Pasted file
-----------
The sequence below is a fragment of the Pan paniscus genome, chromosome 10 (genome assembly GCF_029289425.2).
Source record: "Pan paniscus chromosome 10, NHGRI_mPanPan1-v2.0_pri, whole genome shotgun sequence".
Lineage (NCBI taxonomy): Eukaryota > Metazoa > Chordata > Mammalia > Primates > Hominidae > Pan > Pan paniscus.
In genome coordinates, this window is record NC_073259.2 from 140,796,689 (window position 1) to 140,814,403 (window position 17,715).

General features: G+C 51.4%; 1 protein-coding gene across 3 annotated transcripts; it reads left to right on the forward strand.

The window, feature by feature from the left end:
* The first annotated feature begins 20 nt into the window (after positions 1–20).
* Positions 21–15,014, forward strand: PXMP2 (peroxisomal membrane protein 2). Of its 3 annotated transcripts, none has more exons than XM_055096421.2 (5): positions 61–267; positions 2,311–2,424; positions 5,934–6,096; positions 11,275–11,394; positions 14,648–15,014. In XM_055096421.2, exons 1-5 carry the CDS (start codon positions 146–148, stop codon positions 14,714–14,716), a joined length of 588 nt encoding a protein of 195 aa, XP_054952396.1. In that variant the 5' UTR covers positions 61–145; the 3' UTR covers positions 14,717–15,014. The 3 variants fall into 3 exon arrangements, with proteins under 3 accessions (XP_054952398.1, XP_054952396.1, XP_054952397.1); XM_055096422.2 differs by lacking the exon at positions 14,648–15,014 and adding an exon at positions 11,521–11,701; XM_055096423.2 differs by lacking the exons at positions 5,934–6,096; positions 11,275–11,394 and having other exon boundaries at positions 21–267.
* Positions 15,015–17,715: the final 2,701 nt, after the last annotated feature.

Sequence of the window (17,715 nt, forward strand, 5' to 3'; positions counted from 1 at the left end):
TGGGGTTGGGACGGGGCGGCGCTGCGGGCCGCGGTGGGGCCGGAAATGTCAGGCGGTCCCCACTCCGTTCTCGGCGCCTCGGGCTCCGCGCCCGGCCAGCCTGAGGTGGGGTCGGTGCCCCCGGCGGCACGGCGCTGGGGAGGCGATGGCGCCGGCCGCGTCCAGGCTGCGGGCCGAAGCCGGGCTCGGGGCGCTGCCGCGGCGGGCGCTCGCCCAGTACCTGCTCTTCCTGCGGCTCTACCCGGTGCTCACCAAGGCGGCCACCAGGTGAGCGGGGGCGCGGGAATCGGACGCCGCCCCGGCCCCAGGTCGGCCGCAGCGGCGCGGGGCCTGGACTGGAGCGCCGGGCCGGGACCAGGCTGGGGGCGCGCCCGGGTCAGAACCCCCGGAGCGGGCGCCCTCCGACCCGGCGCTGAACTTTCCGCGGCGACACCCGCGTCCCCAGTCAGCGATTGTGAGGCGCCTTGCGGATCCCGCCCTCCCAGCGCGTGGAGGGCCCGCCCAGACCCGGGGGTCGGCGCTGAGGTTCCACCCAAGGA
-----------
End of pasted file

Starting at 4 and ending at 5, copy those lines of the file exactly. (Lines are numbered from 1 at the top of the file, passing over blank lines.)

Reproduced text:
In genome coordinates, this window is record NC_073259.2 from 140,796,689 (window position 1) to 140,814,403 (window position 17,715).

General features: G+C 51.4%; 1 protein-coding gene across 3 annotated transcripts; it reads left to right on the forward strand.